Has the Power of the Ring Corrupted The Hobbit‘s Filmmakers?

Peter Jackson’s The Hobbit: An Unexpected Journey did all kinds of things to spoil my hopes for a great big-screen version of J.R.R. Tolkien’s great adventure novel…

(If you want to know why, read my original coverage of the film.)

Today’s Entertainment Weekly story about a new character played by Evangeline Lily has dealt a heavy blow to my hopes that this series will improve.

In the article, Lily says, “I think if anyone knows how to respect Tolkien, it’s Peter, Fran and Phil.”

And, in saying this, she has flaunted her own ignorance of Tolkien. It isn’t “respectful” to change the story in such as way that it dishonors… and even contradicts… the central themes of the source material. (I wrote about this in detail in Through a Screen Darkly, noting that when Steven Greydanus and I challenged Peter Jackson in person about his revisions, he came right out and admitted he wanted to change the story because he wanted the story to mean something different.)

The biggest problem with the first film in this grossly over-extended Hobbit series is that the stuff Jackson and Company added to the story was unimaginative, silly, exhausting, damaging to the narrative arc of Tolkien’s story, and even more damaging to the themes that Tolkien explored and the insights he conveyed in that story.

The last thing this story needs now is the addition of yet another red-haired archer with a romantic subplot. We have enough of those going right now. They would’ve been hard-pressed to come up with a more blatant box-office maneuver. This amounts to “What’s hot right now? Get us some of that.”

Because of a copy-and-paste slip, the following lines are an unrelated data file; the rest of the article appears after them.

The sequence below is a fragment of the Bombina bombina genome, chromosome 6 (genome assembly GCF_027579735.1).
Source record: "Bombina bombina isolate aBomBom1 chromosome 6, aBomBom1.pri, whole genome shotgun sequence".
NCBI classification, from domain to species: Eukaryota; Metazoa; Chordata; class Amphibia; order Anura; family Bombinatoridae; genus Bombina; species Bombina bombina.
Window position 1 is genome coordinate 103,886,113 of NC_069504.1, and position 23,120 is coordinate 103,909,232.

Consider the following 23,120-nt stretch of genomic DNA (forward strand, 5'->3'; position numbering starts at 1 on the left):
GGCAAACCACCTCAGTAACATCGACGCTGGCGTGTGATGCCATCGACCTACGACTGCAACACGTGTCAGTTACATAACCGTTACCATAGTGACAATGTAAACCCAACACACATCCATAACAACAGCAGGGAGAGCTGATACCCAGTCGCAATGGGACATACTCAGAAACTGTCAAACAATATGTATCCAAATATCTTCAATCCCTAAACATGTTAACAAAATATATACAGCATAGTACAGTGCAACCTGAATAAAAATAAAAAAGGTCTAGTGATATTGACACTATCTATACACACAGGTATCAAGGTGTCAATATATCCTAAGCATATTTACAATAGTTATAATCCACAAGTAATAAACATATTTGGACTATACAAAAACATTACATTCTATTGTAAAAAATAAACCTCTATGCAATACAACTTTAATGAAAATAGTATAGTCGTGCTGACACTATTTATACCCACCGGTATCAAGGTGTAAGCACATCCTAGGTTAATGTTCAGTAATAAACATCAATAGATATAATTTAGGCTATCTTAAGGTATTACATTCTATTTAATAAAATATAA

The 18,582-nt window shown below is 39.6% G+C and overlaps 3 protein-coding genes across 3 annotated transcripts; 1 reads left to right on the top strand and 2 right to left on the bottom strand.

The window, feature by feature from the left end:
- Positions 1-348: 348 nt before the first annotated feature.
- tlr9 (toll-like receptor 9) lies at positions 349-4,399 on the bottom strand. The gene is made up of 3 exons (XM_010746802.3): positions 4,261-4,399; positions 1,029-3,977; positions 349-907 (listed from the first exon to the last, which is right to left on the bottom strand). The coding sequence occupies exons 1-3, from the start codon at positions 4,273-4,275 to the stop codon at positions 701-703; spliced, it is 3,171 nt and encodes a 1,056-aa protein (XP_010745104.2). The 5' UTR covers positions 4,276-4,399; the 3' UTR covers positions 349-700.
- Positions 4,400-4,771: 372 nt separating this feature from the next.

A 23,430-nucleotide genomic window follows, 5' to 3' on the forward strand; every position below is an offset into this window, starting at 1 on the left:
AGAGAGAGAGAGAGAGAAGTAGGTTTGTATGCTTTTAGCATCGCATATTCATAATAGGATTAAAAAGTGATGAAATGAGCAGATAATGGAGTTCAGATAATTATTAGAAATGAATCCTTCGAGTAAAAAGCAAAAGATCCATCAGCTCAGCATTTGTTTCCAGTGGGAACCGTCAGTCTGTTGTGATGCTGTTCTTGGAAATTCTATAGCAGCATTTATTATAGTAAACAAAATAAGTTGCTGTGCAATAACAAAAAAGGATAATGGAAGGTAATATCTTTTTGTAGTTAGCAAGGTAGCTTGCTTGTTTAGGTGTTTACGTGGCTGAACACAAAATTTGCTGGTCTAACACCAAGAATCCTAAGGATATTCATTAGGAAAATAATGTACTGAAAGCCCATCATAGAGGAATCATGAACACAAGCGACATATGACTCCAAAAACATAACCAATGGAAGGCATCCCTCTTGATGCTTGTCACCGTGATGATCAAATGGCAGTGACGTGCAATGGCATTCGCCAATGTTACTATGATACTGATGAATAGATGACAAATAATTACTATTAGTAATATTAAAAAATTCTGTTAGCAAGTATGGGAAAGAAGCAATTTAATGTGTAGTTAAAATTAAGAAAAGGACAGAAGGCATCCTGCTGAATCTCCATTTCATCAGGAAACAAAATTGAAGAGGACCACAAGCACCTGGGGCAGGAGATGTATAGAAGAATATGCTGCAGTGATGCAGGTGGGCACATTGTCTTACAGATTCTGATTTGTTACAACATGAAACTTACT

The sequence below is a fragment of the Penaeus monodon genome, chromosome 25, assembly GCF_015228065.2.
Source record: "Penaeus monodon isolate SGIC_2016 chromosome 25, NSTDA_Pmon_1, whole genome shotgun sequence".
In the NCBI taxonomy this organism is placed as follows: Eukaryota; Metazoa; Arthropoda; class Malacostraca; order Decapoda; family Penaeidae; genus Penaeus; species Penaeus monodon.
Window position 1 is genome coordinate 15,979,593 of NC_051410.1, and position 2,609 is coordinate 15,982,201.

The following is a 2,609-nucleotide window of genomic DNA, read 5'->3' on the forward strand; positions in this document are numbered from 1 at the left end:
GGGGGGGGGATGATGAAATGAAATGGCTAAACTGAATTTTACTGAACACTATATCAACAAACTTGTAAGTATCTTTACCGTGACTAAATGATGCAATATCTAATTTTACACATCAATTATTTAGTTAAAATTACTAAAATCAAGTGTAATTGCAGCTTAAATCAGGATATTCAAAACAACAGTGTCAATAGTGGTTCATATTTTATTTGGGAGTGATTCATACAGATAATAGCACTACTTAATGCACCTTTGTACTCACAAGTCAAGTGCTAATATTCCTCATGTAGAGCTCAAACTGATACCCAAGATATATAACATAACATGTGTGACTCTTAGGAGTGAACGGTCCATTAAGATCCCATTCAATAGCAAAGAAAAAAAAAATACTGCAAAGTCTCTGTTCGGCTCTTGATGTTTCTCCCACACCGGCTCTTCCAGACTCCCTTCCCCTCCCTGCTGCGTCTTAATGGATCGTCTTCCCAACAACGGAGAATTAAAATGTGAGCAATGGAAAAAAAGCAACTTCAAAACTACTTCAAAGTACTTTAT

You might as well add Justin Timberlake as a singing, dancing elf at this point and it wouldn’t make much difference.

Or why not add Zach Galifinakis as an obnoxious, farting, expletive-spewing dwarf?

How about Jaden Smith and Asa Butterfield as gnomes. What? There aren’t any gnomes in The Hobbit? Let’s fix that! Think of the merchandise we could sell! Think back to the Ewoks in Return of the Jedi, and how well that worked out!

When I posted the EW story at ArtsandFaith.com, someone quickly responded with this…

  • Facebook
About Jeffrey Overstreet

Jeffrey Overstreet is the author of a “memoir of dangerous moviegoing” called Through a Screen Darkly, and a four-volume series of fantasy novels called The Auralia Thread, which includes Auralia’s Colors, Cyndere’s Midnight, Raven’s Ladder, and The Ale Boy’s Feast. Jeffrey is a contributing editor for Seattle Pacific University’s Response magazine, and he writes about art, faith, and culture for Image, Filmwell, and his own website, LookingCloser.org. His work has also appeared in Paste, Relevant, Books and Culture, and Christianity Today (where he was a film columnist and critic for almost a decade). He lives in Shoreline, Washington. Visit him on Facebook at facebook.com/jeffreyoverstreethq.

  • terryinindy

    Yep. Pretty much. they were OK for what they were but it wasn’t Tolkien. I’m not going to worry about it, one of them will screw up big time, you know, decide the Bible needs more chainsaws or “Jesus is Satan but he just doesn’t know it” in a sort of multiple personality, Buffy The Vampire Slayer season 5 Villain” kind of way. I shouldn’t be surprised, I’ve seen what kind of “only vaguely related to the book” storyline Tru-Blood has become. Charlaine Harris books are better than this ahem, stuff.
    Hell, everything I’ve liked has been panned as a flop.
    People suck for putting up with this crap.


CLOSE | X

HIDE | X